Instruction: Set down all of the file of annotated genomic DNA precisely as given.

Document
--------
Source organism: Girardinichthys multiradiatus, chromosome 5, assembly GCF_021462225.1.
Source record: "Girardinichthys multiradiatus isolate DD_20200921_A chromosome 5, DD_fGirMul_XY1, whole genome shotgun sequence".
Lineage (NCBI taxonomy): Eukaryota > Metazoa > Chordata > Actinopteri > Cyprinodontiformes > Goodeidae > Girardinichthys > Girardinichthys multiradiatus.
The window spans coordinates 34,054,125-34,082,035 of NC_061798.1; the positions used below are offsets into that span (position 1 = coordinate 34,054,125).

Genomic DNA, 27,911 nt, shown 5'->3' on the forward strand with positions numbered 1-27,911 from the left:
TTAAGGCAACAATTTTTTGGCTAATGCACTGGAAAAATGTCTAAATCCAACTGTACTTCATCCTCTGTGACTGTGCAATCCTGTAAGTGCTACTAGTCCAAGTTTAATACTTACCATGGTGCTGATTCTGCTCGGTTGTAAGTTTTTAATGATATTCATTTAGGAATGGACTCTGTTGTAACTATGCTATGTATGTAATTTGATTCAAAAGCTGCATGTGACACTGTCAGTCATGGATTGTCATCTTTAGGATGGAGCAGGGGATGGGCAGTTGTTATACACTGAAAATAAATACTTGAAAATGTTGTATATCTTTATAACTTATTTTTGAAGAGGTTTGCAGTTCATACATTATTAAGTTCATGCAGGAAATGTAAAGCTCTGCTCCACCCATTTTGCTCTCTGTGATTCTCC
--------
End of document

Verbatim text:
Source organism: Girardinichthys multiradiatus, chromosome 5, assembly GCF_021462225.1.
Source record: "Girardinichthys multiradiatus isolate DD_20200921_A chromosome 5, DD_fGirMul_XY1, whole genome shotgun sequence".
Lineage (NCBI taxonomy): Eukaryota > Metazoa > Chordata > Actinopteri > Cyprinodontiformes > Goodeidae > Girardinichthys > Girardinichthys multiradiatus.
The window spans coordinates 34,054,125-34,082,035 of NC_061798.1; the positions used below are offsets into that span (position 1 = coordinate 34,054,125).

Genomic DNA, 27,911 nt, shown 5'->3' on the forward strand with positions numbered 1-27,911 from the left:
TTAAGGCAACAATTTTTTGGCTAATGCACTGGAAAAATGTCTAAATCCAACTGTACTTCATCCTCTGTGACTGTGCAATCCTGTAAGTGCTACTAGTCCAAGTTTAATACTTACCATGGTGCTGATTCTGCTCGGTTGTAAGTTTTTAATGATATTCATTTAGGAATGGACTCTGTTGTAACTATGCTATGTATGTAATTTGATTCAAAAGCTGCATGTGACACTGTCAGTCATGGATTGTCATCTTTAGGATGGAGCAGGGGATGGGCAGTTGTTATACACTGAAAATAAATACTTGAAAATGTTGTATATCTTTATAACTTATTTTTGAAGAGGTTTGCAGTTCATACATTATTAAGTTCATGCAGGAAATGTAAAGCTCTGCTCCACCCATTTTGCTCTCTGTGATTCTCC